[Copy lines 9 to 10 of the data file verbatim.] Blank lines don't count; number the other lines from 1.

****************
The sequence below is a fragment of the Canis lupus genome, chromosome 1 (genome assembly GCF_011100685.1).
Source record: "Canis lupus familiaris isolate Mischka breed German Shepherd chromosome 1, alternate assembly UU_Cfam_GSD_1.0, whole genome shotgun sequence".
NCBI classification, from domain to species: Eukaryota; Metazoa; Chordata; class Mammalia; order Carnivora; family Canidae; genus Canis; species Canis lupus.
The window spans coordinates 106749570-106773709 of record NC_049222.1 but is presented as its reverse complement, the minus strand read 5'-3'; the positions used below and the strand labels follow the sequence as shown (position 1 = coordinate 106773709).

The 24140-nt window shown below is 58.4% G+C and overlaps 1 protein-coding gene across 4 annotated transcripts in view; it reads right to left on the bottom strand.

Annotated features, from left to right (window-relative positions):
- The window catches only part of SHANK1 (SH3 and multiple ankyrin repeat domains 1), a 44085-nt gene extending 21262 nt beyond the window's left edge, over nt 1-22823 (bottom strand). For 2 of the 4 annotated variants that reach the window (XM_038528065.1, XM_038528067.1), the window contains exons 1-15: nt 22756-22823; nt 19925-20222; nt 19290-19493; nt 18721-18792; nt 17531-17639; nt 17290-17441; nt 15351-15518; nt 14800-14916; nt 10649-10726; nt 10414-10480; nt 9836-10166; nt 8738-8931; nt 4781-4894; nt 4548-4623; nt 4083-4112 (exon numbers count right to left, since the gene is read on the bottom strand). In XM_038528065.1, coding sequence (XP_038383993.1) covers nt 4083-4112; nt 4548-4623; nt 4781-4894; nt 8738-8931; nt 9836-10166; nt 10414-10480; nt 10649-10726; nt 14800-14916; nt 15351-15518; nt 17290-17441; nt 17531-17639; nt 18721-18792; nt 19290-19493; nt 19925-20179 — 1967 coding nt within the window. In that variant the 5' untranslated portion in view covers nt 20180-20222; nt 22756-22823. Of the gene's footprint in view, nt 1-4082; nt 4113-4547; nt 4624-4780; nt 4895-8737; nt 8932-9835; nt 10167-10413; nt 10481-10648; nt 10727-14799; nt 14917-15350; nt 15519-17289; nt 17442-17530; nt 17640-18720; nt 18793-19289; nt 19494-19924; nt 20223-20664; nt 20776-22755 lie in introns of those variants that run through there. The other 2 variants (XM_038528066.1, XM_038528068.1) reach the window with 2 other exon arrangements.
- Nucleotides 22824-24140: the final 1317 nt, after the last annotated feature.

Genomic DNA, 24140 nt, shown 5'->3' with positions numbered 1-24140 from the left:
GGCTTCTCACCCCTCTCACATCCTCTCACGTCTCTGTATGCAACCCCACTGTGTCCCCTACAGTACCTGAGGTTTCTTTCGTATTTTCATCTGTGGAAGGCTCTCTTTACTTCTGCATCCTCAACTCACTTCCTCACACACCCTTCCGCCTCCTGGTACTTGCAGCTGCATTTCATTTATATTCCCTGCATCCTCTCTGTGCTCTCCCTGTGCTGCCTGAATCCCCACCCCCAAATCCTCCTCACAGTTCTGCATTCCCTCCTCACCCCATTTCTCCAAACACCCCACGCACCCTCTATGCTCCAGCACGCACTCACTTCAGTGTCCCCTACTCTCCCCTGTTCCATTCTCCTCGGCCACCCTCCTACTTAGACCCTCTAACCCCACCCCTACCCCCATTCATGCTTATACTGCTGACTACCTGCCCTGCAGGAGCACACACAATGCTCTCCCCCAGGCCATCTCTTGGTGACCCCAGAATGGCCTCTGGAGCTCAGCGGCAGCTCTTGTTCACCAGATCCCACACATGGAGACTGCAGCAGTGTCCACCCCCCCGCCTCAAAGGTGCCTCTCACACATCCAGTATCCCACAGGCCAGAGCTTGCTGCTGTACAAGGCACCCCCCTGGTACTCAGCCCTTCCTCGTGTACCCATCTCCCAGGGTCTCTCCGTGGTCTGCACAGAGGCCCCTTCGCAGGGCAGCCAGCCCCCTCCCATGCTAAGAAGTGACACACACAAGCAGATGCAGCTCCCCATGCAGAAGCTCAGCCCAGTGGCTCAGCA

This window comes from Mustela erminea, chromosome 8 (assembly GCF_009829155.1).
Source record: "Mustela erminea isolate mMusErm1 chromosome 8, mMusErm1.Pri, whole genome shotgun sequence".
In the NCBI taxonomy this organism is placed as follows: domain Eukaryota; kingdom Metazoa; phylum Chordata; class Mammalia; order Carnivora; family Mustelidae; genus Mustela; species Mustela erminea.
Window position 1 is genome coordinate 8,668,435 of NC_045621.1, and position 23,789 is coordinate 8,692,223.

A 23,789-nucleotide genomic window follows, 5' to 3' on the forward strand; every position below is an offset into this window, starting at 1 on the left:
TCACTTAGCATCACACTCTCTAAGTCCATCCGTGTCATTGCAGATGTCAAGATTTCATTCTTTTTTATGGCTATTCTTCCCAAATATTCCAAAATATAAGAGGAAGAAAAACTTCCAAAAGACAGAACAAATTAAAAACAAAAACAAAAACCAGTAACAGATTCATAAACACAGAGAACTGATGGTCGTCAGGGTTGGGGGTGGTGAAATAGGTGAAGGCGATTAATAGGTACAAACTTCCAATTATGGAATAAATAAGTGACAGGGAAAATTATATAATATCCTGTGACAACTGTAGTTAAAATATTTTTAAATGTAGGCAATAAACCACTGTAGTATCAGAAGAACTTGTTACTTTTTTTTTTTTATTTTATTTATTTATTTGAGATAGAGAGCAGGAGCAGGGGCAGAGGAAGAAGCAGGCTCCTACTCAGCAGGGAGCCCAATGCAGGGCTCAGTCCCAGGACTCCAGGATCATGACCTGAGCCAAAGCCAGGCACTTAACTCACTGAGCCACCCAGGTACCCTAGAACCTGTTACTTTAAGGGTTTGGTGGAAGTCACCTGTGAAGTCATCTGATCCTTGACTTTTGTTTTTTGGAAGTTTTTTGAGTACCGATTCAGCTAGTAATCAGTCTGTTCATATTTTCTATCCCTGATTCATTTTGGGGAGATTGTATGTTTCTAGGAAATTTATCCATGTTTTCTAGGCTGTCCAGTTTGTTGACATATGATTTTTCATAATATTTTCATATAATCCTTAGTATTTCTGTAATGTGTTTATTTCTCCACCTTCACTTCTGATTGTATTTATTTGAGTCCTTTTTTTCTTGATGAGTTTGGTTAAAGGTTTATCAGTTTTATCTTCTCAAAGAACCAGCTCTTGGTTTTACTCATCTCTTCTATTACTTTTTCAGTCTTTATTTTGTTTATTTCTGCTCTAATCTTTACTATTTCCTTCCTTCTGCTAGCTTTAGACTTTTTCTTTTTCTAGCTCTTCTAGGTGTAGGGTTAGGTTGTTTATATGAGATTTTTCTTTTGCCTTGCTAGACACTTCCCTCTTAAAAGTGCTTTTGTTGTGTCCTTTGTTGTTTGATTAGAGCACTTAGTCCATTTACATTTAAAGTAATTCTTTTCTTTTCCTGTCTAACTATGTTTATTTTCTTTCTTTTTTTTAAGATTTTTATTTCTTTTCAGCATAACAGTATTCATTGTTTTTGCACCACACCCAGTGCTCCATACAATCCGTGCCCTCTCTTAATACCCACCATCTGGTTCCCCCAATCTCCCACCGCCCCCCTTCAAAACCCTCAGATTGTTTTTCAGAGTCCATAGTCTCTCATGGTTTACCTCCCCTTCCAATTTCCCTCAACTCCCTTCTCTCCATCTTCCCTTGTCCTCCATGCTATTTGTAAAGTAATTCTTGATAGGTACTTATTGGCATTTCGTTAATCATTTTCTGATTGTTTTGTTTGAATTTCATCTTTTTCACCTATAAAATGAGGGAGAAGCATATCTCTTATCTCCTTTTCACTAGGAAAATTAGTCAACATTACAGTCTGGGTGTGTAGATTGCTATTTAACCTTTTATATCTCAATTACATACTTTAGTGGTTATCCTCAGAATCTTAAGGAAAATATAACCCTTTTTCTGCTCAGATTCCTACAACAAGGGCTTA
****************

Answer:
Genomic DNA, 24140 nt, shown 5'->3' with positions numbered 1-24140 from the left:
GGCTTCTCACCCCTCTCACATCCTCTCACGTCTCTGTATGCAACCCCACTGTGTCCCCTACAGTACCTGAGGTTTCTTTCGTATTTTCATCTGTGGAAGGCTCTCTTTACTTCTGCATCCTCAACTCACTTCCTCACACACCCTTCCGCCTCCTGGTACTTGCAGCTGCATTTCATTTATATTCCCTGCATCCTCTCTGTGCTCTCCCTGTGCTGCCTGAATCCCCACCCCCAAATCCTCCTCACAGTTCTGCATTCCCTCCTCACCCCATTTCTCCAAACACCCCACGCACCCTCTATGCTCCAGCACGCACTCACTTCAGTGTCCCCTACTCTCCCCTGTTCCATTCTCCTCGGCCACCCTCCTACTTAGACCCTCTAACCCCACCCCTACCCCCATTCATGCTTATACTGCTGACTACCTGCCCTGCAGGAGCACACACAATGCTCTCCCCCAGGCCATCTCTTGGTGACCCCAGAATGGCCTCTGGAGCTCAGCGGCAGCTCTTGTTCACCAGATCCCACACATGGAGACTGCAGCAGTGTCCACCCCCCCGCCTCAAAGGTGCCTCTCACACATCCAGTATCCCACAGGCCAGAGCTTGCTGCTGTACAAGGCACCCCCCTGGTACTCAGCCCTTCCTCGTGTACCCATCTCCCAGGGTCTCTCCGTGGTCTGCACAGAGGCCCCTTCGCAGGGCAGCCAGCCCCCTCCCATGCTAAGAAGTGACACACACAAGCAGATGCAGCTCCCCATGCAGAAGCTCAGCCCAGTGGCTCAGCA